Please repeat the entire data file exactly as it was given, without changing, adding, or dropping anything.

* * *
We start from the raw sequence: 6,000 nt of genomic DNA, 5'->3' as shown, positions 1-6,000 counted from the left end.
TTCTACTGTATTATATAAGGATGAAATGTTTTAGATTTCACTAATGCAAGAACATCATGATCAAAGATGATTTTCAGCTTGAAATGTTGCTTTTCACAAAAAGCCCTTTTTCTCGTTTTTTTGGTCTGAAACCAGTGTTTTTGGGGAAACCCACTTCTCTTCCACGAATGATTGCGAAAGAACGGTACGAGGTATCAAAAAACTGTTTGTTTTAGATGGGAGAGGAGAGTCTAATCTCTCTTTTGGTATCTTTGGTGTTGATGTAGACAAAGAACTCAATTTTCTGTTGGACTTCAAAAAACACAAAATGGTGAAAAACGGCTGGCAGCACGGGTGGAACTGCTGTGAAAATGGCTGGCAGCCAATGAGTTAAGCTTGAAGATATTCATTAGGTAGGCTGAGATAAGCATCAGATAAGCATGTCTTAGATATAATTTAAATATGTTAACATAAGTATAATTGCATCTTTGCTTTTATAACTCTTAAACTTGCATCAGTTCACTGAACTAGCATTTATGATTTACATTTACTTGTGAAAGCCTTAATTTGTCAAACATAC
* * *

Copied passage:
We start from the raw sequence: 6,000 nt of genomic DNA, 5'->3' as shown, positions 1-6,000 counted from the left end.
TTCTACTGTATTATATAAGGATGAAATGTTTTAGATTTCACTAATGCAAGAACATCATGATCAAAGATGATTTTCAGCTTGAAATGTTGCTTTTCACAAAAAGCCCTTTTTCTCGTTTTTTTGGTCTGAAACCAGTGTTTTTGGGGAAACCCACTTCTCTTCCACGAATGATTGCGAAAGAACGGTACGAGGTATCAAAAAACTGTTTGTTTTAGATGGGAGAGGAGAGTCTAATCTCTCTTTTGGTATCTTTGGTGTTGATGTAGACAAAGAACTCAATTTTCTGTTGGACTTCAAAAAACACAAAATGGTGAAAAACGGCTGGCAGCACGGGTGGAACTGCTGTGAAAATGGCTGGCAGCCAATGAGTTAAGCTTGAAGATATTCATTAGGTAGGCTGAGATAAGCATCAGATAAGCATGTCTTAGATATAATTTAAATATGTTAACATAAGTATAATTGCATCTTTGCTTTTATAACTCTTAAACTTGCATCAGTTCACTGAACTAGCATTTATGATTTACATTTACTTGTGAAAGCCTTAATTTGTCAAACATAC